Whether you’re a startup just beginning to build an online community or an established brand with embedded fans and followers, it’s important to remember that vocal customers and potential customers carry an amplified voice online.
We all operate in a fluid, fast-paced world where social engagement with customers is now the norm. While this can seem intimidating for companies at first, developing a strong online customer engagement process doesn’t need to be overly complicated. The payoff? The potential for creating loyalty and quickly transforming customers into powerful online advocates.
Let’s take a look at an example. Recently, a coworker passed along the following exchange he had with car-sharing service @zipcar:
Kudos to Zipcar for their smart engagement and quick move to capitalize on transforming a vocal customer into a loyal customer. An engagement such as this never would have occurred unless Zipcar had taken some preliminary steps to maximize this opportunity.
So, how does a company go about ensuring that they engage and embrace customer advocates through social media? Here are a few tips to get started:
1. Listen & Assess
Obvious – it always starts with careful monitoring. Put your ear to the Web and carefully track conversation/keyword activity across your own social channels as well as overall brand mentions across the Internet. Whether you do this using a free approach with alerts and keyword monitoring in Google Reader or through a paid service such as Radian6, active listening and monitoring is essential. Over time, you’ll quickly see engagement and volume trends surface to help you plan for resource staffing.
2. Put a Process In Place
You need to have a strategy and process in place before you start engaging with customers through social media. This means having both a technical platform in place (e.g. a simple tool such as Get Satisfaction, established a separate support Twitter handle, defined FAQs, etc.) and an established flow chart that clearly outlines how inquiries will be handled as well as who has the necessary knowledge to address those inquiries. “Grow and adapt” is not a sound customer service approach.
Will engaging customers through social channels require more time and resources? Yes. But, I assure you that the investment will far outweigh the cost. Social channels exist and customers expect to be able to engage directly with your company through those channels. Provide the home and structure for them to do so efficiently.
Take a moment to think about how important first impressions are to everything we encounter on a daily basis. The success of your brand or product relies on A) providing value that meets or exceeds customer expectations and B) excellent customer service. Nail both these early on and you’re well on your way to building strong customer loyalty.
3. Move Quick
In most cases, customers just want to know that they are being heard. Think about your own customer service experiences – would you prefer to be left on hold or unanswered for a long period of time or regularly provided updates about your issue being worked on?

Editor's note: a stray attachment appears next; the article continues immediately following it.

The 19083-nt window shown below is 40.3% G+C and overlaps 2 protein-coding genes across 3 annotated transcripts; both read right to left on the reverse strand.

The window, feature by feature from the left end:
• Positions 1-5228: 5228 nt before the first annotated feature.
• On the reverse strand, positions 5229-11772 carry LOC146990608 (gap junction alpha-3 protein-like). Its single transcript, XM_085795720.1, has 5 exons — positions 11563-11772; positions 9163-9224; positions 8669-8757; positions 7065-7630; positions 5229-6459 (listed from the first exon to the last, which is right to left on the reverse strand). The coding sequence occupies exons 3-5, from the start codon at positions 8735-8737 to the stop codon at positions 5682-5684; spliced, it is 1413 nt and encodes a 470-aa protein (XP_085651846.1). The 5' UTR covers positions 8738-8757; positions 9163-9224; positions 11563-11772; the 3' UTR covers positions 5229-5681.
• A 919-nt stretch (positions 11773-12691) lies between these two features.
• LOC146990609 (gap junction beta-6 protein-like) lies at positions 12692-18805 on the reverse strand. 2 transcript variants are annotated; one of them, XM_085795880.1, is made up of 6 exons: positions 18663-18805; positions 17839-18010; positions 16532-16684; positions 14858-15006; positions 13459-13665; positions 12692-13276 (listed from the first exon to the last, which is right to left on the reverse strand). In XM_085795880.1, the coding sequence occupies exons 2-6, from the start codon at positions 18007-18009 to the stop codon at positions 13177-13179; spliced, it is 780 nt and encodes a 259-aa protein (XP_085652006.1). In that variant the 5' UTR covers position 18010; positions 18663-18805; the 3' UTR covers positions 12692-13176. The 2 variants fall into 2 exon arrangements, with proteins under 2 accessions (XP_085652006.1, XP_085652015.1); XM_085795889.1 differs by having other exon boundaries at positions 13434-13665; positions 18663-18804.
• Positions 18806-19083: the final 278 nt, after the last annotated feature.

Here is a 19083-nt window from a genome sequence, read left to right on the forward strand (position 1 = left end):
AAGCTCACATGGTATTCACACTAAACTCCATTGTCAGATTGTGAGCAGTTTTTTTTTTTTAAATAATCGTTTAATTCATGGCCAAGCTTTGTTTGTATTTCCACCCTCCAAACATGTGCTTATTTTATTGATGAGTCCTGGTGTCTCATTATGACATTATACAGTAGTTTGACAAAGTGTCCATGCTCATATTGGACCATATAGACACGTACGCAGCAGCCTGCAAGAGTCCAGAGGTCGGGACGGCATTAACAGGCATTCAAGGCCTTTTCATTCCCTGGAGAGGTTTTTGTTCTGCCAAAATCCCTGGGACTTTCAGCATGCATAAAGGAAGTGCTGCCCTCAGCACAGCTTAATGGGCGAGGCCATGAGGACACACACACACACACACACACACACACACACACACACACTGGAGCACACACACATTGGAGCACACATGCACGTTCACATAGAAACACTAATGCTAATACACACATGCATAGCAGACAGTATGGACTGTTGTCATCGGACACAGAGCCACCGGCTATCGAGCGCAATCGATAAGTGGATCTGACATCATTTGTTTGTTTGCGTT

Even if an answer to a customer’s issue is not readily available, it is imperative that a company communicate progress and actually work as fast as possible to resolve the issue. As with any social channel, your interaction with one customer is often being viewed by many, many others. Engaging customers quickly in a public forum can set the tone for how your company operates and also be hugely beneficial for setting precedent on how to resolve an issue, thus eliminating need for further similar customer interactions on a specific topic.
4. Reward Customers for No Reason
I can’t harp this one enough. In the case above, Zipcar changed a satisfied customer into a powerful advocate through a simple Twitter exchange and small monetary gift. Companies often only think about rewarding customers following negative experiences. By following Zipcar’s proactive approach of rewarding supportive customers, you are enhancing your credibility and strengthening brand trust for a very nominal cost.
In the end, your customers will be happy when they know they can rely on a consistent, humanized customer service experience.
What other tips would you share to help companies set up for success with online customers?
A couple weeks ago, I attended the 2nd annual Content Marketing Retreat (#CMRetreat) hosted by Fusionspark Media along with our Content Director at Weber Shandwick (@mydeadlyballoon). Having missed the first annual retreat, I was excited to finally head across the sound to beautiful Langley, WA for a day of big learning.
The Retreat exceeded my expectations on all accounts. Great location, stellar organization throughout the day, knockout food (holy homemade pumpkin bread) and of course most importantly, an all-star lineup made for an excellent trip.
Throughout the course of day one, attendees hear from Rod Brooks, Russell Sparkman, Tim Frick, Jayme Thomason, Chris Baggott, Pawan Deshpande, Mark Jacobs, Jeff Erramouspe, Simon Kelly and Robert Rose.